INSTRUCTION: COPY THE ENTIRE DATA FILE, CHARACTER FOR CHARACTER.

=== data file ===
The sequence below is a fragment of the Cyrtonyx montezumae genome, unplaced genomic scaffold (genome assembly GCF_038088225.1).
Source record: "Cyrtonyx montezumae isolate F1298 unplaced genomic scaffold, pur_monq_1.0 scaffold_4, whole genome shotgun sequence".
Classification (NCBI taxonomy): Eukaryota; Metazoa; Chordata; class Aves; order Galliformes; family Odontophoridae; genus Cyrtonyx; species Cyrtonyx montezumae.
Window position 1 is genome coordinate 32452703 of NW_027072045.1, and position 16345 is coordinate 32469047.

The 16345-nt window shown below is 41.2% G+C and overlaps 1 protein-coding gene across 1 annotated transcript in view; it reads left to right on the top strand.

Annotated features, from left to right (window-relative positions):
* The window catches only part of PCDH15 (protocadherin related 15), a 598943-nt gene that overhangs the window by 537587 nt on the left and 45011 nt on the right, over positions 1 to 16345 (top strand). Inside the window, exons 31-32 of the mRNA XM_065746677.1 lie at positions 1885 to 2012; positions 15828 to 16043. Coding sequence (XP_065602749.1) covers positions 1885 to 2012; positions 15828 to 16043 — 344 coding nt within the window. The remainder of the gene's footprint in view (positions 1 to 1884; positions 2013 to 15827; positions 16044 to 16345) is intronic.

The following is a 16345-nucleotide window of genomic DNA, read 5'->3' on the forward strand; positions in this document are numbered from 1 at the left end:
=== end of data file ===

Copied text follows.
The sequence below is a fragment of the Cyrtonyx montezumae genome, unplaced genomic scaffold (genome assembly GCF_038088225.1).
Source record: "Cyrtonyx montezumae isolate F1298 unplaced genomic scaffold, pur_monq_1.0 scaffold_4, whole genome shotgun sequence".
Classification (NCBI taxonomy): Eukaryota; Metazoa; Chordata; class Aves; order Galliformes; family Odontophoridae; genus Cyrtonyx; species Cyrtonyx montezumae.
Window position 1 is genome coordinate 32452703 of NW_027072045.1, and position 16345 is coordinate 32469047.

The 16345-nt window shown below is 41.2% G+C and overlaps 1 protein-coding gene across 1 annotated transcript in view; it reads left to right on the top strand.

Annotated features, from left to right (window-relative positions):
* The window catches only part of PCDH15 (protocadherin related 15), a 598943-nt gene that overhangs the window by 537587 nt on the left and 45011 nt on the right, over positions 1 to 16345 (top strand). Inside the window, exons 31-32 of the mRNA XM_065746677.1 lie at positions 1885 to 2012; positions 15828 to 16043. Coding sequence (XP_065602749.1) covers positions 1885 to 2012; positions 15828 to 16043 — 344 coding nt within the window. The remainder of the gene's footprint in view (positions 1 to 1884; positions 2013 to 15827; positions 16044 to 16345) is intronic.

The following is a 16345-nucleotide window of genomic DNA, read 5'->3' on the forward strand; positions in this document are numbered from 1 at the left end: